Tracy, I do wish you well and I`m also deeply envious. I would love to go back to school. At the same time, I believe there are three principles to learning how to be a chef and these must be repeated every day as your mantra:
Practise - do it;
Record - keep notes;
Reflect - think about what worked, what did not work, how it might be improved;
Practise - do it - check out the improvements;
Record - keep notes;
Reflect - think about what worked etc.,

Tracy, good luck, I do think you are brave and keep in touch,

Take Care,
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Old 02-14-2008, 09:59 PM   #5
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I wish I could do it all over again. I apprenticed for 10 years to learn my craft. and I loved most of every minute. Good luck. Study hard. do not be afraid to ask questions
no matter how simple they may be. Watch observe, soak up as much as you can
Cook with passion or don't cook at all
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Old 02-14-2008, 10:04 PM   #6
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Old 02-14-2008, 10:25 PM   #7
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I'm jealous about the culinary school and have admiration about the pastry part - no jealousy there though!!!!

"Count yourself...you ain't so many" - quote from Buck's Daddy
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Old 02-15-2008, 04:01 AM   #8
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You have a lot of courage in doing so and I wish you the best of luck. I have been considering the option of entering into hospitality just going about it a different way. Currently, I am a graduate student working on my MBA in business with a Bachelor of Science in IT. I've considered changing careers and entering into the hospitality field because I need a change and it is less stress. I still have some classes left before I make a final decision on what direction I'm going to go. I have been doing different cooking or baking things to see if it is something I want in my spare time or I want to go full swing with it. Best of luck to you!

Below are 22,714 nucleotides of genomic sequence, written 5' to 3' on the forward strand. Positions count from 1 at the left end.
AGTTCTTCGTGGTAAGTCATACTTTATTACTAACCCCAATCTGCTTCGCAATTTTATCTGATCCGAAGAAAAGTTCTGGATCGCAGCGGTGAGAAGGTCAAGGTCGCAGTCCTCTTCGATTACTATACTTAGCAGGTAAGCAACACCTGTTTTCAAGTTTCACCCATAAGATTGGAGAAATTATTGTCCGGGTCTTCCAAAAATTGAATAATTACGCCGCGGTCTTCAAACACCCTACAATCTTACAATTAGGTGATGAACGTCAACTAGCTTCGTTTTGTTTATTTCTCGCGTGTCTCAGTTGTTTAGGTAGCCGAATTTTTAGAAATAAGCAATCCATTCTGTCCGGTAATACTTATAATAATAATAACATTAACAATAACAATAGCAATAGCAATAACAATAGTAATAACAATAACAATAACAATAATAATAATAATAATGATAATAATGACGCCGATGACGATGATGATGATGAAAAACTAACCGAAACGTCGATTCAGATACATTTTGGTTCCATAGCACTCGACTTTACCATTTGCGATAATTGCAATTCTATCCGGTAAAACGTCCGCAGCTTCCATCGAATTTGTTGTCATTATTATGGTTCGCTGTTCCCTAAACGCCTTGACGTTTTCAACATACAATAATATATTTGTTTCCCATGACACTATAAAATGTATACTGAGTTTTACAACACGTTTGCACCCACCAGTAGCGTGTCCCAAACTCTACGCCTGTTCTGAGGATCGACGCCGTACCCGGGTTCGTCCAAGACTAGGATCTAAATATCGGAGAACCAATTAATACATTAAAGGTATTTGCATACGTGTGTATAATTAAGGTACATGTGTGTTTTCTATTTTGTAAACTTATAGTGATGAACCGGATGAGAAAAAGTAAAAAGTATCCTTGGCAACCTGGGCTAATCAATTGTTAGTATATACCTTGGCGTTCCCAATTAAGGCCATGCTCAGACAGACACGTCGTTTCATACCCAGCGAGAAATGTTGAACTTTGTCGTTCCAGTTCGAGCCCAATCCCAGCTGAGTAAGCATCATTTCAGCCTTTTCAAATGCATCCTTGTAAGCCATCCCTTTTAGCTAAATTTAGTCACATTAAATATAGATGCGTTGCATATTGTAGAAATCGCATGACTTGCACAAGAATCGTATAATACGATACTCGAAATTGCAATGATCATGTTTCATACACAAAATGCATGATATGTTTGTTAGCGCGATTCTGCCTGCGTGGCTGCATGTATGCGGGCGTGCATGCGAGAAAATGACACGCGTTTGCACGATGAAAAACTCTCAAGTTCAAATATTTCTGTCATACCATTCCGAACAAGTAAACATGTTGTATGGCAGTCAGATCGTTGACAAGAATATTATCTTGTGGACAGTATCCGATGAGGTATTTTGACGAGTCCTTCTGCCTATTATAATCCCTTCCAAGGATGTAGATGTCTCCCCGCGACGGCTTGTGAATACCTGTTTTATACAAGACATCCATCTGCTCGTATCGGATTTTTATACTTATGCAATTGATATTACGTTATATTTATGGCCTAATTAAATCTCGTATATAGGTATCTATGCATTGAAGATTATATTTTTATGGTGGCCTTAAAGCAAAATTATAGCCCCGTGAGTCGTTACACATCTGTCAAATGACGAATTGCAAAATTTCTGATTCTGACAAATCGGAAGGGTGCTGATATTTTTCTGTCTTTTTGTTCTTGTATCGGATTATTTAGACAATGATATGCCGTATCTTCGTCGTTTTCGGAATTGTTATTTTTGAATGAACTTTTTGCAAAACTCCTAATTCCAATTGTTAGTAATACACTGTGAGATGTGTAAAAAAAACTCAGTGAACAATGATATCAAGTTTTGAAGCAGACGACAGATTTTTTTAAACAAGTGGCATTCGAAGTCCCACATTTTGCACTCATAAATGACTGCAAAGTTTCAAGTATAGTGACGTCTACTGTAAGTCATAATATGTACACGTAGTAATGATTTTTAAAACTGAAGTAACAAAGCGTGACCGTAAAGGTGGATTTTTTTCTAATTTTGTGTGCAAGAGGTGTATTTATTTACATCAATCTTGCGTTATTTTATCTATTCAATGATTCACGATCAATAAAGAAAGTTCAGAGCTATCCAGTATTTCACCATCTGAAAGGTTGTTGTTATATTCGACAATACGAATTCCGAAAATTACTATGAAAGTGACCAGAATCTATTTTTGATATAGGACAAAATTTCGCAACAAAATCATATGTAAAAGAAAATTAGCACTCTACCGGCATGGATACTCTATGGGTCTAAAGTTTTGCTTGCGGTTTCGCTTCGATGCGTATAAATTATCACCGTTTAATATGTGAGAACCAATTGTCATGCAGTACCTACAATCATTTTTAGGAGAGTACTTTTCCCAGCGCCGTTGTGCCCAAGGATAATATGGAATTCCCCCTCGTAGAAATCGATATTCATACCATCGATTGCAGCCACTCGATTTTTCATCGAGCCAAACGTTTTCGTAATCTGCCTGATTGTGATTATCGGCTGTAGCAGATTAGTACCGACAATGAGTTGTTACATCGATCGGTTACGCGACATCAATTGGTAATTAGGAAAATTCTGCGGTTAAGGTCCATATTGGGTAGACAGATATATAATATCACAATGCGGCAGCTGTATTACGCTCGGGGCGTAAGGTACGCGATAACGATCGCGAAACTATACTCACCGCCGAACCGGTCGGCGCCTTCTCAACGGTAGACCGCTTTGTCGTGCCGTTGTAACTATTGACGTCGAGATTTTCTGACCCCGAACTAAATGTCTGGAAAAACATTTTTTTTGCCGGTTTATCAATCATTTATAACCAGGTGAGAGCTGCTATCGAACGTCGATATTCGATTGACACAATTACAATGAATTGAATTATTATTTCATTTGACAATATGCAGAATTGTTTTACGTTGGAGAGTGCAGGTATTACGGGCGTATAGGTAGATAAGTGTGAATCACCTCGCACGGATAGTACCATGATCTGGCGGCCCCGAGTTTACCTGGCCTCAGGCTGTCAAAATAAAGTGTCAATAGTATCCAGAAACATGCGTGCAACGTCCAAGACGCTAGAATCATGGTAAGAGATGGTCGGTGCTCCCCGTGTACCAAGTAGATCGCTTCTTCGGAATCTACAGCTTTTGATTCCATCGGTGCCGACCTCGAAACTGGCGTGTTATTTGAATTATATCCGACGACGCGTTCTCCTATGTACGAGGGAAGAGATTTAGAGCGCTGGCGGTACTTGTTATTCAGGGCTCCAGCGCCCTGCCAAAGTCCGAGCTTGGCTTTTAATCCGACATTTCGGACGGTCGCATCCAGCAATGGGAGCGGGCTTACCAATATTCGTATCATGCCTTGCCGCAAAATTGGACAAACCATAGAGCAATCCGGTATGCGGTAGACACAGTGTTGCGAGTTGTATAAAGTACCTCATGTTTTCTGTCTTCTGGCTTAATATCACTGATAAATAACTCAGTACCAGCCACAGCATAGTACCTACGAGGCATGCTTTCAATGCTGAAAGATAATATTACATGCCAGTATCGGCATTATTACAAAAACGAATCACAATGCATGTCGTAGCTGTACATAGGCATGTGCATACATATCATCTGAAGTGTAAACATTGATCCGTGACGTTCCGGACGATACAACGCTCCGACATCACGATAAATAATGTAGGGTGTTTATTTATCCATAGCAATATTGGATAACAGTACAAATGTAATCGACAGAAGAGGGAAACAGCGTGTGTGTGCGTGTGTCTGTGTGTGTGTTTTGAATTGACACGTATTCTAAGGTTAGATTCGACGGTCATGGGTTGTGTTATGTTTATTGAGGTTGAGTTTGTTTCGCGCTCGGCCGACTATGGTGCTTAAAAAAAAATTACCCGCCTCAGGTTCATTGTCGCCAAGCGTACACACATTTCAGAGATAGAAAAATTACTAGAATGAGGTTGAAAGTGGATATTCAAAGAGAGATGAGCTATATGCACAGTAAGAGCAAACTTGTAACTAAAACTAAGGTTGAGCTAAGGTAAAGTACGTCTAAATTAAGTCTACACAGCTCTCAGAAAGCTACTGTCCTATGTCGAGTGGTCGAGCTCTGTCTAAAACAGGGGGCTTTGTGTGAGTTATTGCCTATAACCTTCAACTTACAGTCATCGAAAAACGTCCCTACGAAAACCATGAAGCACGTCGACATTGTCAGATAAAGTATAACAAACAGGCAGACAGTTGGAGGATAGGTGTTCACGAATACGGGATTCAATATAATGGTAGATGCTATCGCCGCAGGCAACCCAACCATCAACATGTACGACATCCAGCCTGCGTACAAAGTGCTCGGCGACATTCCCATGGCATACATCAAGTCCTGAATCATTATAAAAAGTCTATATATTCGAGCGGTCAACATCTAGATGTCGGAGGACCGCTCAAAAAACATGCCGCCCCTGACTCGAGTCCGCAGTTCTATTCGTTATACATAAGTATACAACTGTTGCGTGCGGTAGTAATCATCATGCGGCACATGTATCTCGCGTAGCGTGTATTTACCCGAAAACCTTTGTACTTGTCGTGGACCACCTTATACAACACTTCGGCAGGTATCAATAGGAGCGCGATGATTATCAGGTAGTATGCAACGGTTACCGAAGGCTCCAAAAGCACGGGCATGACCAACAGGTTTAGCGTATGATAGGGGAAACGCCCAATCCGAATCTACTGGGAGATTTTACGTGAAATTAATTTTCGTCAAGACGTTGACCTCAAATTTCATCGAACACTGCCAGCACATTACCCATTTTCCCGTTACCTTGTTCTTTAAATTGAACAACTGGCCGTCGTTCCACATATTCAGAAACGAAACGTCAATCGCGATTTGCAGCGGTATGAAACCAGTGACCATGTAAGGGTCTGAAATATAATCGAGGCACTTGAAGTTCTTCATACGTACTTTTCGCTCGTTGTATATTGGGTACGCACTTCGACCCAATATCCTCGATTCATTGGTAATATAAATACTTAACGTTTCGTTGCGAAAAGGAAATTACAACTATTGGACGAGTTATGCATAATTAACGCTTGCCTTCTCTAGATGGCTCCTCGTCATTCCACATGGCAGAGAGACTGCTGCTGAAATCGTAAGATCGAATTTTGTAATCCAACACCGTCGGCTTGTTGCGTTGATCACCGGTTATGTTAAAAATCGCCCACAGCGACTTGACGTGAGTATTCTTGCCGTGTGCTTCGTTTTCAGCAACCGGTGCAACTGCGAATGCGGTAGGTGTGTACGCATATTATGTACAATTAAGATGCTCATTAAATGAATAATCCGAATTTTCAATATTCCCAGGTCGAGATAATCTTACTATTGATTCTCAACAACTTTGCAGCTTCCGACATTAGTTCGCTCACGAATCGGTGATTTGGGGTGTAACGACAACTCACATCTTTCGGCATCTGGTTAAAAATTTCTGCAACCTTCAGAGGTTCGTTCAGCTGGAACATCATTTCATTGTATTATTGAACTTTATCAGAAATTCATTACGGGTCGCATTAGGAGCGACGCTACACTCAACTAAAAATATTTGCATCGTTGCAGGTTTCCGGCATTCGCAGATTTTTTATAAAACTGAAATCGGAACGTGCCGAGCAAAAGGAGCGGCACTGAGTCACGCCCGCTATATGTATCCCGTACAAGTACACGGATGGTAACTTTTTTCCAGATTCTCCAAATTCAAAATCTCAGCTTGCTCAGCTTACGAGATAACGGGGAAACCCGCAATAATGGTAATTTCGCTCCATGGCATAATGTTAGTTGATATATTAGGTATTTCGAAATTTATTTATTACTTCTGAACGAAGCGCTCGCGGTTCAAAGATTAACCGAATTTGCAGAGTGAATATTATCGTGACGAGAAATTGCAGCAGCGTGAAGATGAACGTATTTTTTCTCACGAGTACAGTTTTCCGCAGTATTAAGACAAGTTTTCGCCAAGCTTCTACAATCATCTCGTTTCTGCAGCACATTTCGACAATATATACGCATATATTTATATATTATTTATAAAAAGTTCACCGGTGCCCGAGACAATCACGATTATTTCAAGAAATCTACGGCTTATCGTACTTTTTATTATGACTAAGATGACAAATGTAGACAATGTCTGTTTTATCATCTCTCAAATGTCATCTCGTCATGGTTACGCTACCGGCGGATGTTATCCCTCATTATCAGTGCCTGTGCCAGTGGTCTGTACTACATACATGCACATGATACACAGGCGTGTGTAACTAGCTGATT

It's the simple things in life we experience that add spice and sweetness to those every day dull moments.
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Old 02-19-2008, 09:12 AM   #9
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thanks to everyone for even showing an interest and I have to tell you .... my brain hurts !!!
I'm in an incredibly position to just take my time and soak it all up. I'm enrolled in the florida culinary institute and I highly recommend it. I'm having the most fun I've ever had. The wealth of knowledge and experience around me is just staggering and I want every bit of it, every little scrap they throw me I'm tucking away. I've just done mid terms and I got an A on the written and an A on the practical so I'm very excited.. If any of you have the chance to do this, just do it, you'll be so glad you did :)
lead me not into temptation for you are slow and will only get in the way
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Old 02-19-2008, 10:23 AM   #10
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congrats! I loved culinary school and go back every summer for a course and more ceu (continuing education units) toward prochef certification.